Summers in Southern California can get hot, but sometimes that makes it perfect to ride.
As our Send It rides have grown, so has the difficulty of handling larger groups when confronting popular trails.
You don’t want to slow down hikers or cyclists coming the other way, so how could I lead a ride on the one of my favorite sections anywhere?
The western half of the central portion of the Backbone Trail is one of the most fun pieces of off-roading anywhere.
I try to steer away from single track, but this portion within the Santa Monica Mountains are so optimal, that I can only deny people for so long.
The good news is that I knew August was happening and along with this comes heat and dry overgrowth.
These factors I knew would be a big deterrent for other to be out there, but timing it correctly took some planning.
Reaching Backbone would take some climbing and the most direct route was a seven mile climb up Yerba Buena which provided a stop at Circle X Ranch with available water.
We hit the trail just as temps were heating up, but the majority of climbing had already been tackled.
Typically, I’ve ridden this portion from east to west as seen in our gravel guide, but flipping it the opposite direction took an amazingly fun ride up another level.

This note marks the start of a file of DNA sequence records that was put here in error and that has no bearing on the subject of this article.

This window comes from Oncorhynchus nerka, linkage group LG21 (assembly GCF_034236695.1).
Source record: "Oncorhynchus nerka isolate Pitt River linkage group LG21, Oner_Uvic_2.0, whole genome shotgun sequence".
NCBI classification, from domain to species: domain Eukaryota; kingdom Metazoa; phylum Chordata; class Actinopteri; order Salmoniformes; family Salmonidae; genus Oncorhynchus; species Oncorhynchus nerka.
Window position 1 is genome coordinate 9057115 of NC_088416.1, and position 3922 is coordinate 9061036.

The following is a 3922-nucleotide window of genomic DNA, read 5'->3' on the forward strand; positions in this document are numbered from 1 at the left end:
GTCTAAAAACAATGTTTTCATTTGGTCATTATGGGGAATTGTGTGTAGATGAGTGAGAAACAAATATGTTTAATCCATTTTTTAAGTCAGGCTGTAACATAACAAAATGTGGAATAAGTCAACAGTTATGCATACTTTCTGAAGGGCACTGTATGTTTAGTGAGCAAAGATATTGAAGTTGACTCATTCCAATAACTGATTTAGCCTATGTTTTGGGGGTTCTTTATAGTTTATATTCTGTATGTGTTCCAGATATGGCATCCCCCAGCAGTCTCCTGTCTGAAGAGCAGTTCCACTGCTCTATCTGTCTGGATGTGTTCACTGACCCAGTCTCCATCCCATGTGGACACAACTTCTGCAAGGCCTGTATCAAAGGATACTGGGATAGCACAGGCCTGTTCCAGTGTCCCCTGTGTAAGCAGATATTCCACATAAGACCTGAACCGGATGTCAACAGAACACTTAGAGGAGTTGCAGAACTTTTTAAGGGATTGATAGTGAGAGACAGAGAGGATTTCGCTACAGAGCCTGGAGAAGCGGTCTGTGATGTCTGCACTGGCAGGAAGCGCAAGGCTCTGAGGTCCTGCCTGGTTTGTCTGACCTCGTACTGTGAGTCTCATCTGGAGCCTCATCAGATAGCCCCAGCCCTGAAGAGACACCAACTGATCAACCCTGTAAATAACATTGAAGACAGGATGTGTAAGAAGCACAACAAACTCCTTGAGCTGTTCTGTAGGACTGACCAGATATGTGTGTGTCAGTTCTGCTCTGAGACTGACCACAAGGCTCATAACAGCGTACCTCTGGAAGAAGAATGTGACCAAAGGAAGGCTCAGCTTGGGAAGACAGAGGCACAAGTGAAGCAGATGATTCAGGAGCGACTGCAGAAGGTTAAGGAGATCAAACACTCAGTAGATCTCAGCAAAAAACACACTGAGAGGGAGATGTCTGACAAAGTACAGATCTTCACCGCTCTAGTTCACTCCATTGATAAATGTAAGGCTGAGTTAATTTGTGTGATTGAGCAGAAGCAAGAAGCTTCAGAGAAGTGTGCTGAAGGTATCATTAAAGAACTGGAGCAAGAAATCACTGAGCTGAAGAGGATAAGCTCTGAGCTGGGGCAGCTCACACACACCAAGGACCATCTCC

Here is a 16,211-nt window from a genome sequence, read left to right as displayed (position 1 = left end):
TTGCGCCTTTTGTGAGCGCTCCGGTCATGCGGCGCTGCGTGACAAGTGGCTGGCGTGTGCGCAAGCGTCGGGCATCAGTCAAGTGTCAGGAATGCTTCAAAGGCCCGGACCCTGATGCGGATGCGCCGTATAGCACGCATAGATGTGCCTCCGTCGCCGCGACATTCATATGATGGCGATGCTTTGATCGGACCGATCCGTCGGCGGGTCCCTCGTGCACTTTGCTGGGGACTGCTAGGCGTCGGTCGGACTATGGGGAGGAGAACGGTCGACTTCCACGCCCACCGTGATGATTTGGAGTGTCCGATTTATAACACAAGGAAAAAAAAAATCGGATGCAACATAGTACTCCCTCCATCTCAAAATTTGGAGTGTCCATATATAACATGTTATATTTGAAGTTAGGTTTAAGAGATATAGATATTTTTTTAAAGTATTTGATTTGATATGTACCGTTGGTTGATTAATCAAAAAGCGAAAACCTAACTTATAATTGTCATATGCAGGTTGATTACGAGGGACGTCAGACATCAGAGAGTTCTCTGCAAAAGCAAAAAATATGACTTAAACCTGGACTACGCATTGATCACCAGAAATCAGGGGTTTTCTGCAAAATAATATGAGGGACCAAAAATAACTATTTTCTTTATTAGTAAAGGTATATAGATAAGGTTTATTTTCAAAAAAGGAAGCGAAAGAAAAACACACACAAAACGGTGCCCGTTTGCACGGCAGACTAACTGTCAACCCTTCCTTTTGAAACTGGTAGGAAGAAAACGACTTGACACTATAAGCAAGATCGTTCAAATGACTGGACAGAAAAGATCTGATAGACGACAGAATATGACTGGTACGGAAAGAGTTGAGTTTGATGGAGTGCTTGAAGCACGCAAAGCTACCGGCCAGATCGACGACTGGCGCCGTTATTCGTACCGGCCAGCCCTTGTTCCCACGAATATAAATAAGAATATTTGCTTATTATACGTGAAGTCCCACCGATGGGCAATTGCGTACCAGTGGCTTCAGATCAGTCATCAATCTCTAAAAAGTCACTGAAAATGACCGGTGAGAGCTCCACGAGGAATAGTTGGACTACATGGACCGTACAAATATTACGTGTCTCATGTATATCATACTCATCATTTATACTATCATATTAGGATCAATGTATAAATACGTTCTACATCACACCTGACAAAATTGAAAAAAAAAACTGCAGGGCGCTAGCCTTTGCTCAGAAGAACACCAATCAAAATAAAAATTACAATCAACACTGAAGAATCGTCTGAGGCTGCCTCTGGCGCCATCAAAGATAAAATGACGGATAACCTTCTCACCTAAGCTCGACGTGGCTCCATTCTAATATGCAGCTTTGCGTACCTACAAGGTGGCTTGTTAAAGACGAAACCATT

The first sector whets your appetite with some fine winding for the first third of a mile before a ten minute effort of a climb.
From there, you whip in and out of the southern ridge as the ocean comes into view as a possible distraction.
As you descend back to Yerba Buena Road, you can say this was enough, but things only get better.
After some tight climbing and a few seconds of hike a bike, we merged onto a mile of fire road which oddly was the most undulating portion of the day.
A couple of double digits accelerations behind, we hit the crown jewel as this last 2.6 miles to Mulholland Highway is an amusement park for gravel.
The twists and turns with a slight downhill tint to it allows you to canter to your heart’s delight.
It goes on for so long that you’ll check yourself many times asking if you deserve this.
Hitting the road, there’s another mile segment to Encinal which is hard to match the joy from the previous stretch, but still a lot of fun on its own.
We took the shortest, unwelcome way out taking the three-quarter mile climb west taking us to another water stop on Decker Canyon.
Accentuating the versatility of gravel bikes, the descent down Decker is one of my favorites to PCH for the views and whipage.
After backtracking on Highway 1, we paralleled on exclusive Broad Beach Road not only helping us efficiently turn back onto Trancas Canyon, but also view the lives of the rich and famous.
Planning rides is a tough go in the heat of summer, but timing the Backbone Trail to take advantage of the coastal temps will make this a return ride.